Analysis of asbestos
In recent years, the control of toxic materials in the environment has become more and more intensive, not only for the protection of human health, but also due to the much-discussed issue of ecosphere pollution. Legislation in almost all developed countries imposes limits on most of these substances for their use and for their permissible amount in the environment. In most cases, the excessive occurrence of these substances in the ecosphere is associated with industrial production, transport or mining. The industry development necessarily is also the origin of new types of diseases, such as silicosis (a form of pneumoconiosis) and asbestosis (progressive lung fibrosis). As their names suggest, these diseases are caused by inhalation of the respirable fraction of silica (alpha-quartz) and asbestos.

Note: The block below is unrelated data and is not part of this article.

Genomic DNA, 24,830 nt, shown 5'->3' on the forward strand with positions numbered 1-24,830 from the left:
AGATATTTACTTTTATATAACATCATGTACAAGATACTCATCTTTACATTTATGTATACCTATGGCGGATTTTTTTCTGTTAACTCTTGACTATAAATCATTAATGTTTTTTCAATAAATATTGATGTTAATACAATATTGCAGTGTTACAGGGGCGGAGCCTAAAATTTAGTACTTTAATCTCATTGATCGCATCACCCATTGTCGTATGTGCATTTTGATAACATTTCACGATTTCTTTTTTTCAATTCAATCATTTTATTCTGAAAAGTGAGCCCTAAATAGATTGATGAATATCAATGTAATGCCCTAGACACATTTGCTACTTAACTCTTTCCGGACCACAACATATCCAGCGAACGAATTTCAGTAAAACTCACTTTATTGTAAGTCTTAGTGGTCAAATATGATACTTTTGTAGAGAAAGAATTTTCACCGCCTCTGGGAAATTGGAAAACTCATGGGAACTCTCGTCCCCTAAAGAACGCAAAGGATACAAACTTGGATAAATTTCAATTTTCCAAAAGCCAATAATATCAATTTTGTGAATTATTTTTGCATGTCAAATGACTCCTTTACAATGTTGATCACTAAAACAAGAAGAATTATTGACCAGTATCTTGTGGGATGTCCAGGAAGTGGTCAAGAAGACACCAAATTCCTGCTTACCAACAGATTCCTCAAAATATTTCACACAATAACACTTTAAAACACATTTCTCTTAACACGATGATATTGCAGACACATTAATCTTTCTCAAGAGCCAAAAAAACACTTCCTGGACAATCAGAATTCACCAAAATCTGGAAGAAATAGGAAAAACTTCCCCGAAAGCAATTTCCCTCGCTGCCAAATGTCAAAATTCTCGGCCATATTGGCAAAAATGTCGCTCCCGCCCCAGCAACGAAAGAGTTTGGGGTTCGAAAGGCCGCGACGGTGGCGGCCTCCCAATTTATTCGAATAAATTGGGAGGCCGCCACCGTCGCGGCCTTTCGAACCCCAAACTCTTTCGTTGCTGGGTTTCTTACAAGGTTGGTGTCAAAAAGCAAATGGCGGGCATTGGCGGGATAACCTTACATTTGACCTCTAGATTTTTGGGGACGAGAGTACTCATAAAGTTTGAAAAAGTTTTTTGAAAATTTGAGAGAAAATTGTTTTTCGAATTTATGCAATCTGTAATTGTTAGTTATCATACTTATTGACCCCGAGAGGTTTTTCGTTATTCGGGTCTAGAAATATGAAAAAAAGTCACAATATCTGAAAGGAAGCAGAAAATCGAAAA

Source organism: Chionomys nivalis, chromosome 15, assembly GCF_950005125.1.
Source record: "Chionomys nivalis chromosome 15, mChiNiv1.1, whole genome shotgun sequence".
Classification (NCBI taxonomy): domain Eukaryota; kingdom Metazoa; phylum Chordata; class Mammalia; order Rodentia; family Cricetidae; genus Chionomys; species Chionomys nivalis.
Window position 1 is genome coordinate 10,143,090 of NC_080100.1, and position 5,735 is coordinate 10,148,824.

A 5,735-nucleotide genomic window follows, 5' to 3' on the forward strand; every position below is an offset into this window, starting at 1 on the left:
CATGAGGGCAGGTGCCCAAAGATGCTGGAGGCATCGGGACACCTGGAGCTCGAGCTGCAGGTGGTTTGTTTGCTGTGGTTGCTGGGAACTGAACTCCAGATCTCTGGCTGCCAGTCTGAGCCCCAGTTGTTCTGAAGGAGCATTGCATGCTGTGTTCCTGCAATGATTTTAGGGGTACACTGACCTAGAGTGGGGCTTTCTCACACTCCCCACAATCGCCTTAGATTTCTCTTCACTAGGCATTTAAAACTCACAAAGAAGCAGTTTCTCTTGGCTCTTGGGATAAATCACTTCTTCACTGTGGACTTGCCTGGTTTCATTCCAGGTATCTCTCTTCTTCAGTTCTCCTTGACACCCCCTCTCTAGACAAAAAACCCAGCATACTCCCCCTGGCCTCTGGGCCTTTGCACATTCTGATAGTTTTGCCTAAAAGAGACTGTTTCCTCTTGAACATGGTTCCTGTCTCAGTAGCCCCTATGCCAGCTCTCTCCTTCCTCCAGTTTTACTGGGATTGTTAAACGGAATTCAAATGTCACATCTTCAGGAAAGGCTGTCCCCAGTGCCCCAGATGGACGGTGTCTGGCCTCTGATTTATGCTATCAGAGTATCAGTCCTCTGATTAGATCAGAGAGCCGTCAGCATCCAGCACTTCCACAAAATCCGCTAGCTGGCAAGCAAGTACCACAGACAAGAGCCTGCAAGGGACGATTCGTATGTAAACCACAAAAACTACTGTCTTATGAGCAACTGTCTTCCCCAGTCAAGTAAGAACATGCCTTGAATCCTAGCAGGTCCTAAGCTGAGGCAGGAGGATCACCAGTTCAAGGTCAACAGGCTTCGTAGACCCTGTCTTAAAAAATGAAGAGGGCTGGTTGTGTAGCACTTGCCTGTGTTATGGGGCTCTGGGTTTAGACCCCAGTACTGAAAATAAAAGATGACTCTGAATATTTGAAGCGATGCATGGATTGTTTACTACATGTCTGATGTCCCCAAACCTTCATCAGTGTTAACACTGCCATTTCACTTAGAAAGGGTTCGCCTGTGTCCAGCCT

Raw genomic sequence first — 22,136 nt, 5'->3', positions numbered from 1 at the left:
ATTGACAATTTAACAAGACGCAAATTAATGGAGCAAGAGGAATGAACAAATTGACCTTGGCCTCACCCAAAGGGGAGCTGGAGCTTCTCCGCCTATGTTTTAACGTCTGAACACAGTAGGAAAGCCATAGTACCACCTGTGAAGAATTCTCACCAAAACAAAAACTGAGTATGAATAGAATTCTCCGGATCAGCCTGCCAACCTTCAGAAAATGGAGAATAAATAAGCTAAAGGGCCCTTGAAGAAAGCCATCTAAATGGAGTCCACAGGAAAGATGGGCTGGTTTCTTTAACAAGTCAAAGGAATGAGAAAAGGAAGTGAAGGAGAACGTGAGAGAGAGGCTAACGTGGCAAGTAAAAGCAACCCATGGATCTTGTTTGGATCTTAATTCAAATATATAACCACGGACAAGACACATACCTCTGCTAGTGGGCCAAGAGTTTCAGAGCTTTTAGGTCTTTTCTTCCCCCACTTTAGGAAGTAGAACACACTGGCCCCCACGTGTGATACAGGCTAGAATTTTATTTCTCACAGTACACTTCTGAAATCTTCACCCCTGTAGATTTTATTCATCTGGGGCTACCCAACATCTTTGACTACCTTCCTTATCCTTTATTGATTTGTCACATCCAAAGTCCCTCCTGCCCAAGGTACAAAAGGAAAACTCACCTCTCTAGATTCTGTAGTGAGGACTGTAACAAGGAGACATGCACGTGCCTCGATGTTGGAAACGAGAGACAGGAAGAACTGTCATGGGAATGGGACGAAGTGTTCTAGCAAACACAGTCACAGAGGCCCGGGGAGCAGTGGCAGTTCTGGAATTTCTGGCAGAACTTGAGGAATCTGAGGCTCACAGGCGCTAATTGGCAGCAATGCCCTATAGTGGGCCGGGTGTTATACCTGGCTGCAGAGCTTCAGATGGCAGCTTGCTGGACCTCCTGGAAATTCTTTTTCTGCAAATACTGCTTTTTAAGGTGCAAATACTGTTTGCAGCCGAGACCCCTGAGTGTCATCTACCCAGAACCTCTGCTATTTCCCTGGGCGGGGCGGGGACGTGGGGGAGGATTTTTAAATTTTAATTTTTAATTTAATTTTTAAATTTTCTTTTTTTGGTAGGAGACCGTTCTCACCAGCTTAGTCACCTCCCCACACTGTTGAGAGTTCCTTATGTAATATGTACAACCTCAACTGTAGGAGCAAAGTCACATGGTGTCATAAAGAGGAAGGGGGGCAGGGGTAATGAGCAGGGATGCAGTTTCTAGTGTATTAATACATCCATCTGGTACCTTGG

In both of these industrial diseases, an important parameter is not only the amount of particles in the air, but especially their size defining the respirable fraction of the airborne dust. In the case of silicosis, the most affected part of the population are workers in mines, cement plants, coal-fired power plants and other dusty environments. Asbestosis is a threat mainly to construction workers, or residents of buildings built with some older materials containing asbestos: asbestos-cement, asbestos roofing, etc. In addition, asbestos is classified as a carcinogen with a long latency between exposure and outbreak of up to 30 years (WHO - IARC grade 1, a proven carcinogen).
The following brochure briefly summarizes the possibilities of quantitative analysis of alpha-quartz using infrared spectroscopy (FT-IR). It also outlines the possibilities of other methods of molecular spectroscopy (near infrared spectroscopy: FT-NIR and Raman spectroscopy) for qualitative and quantitative analysis of asbestos.
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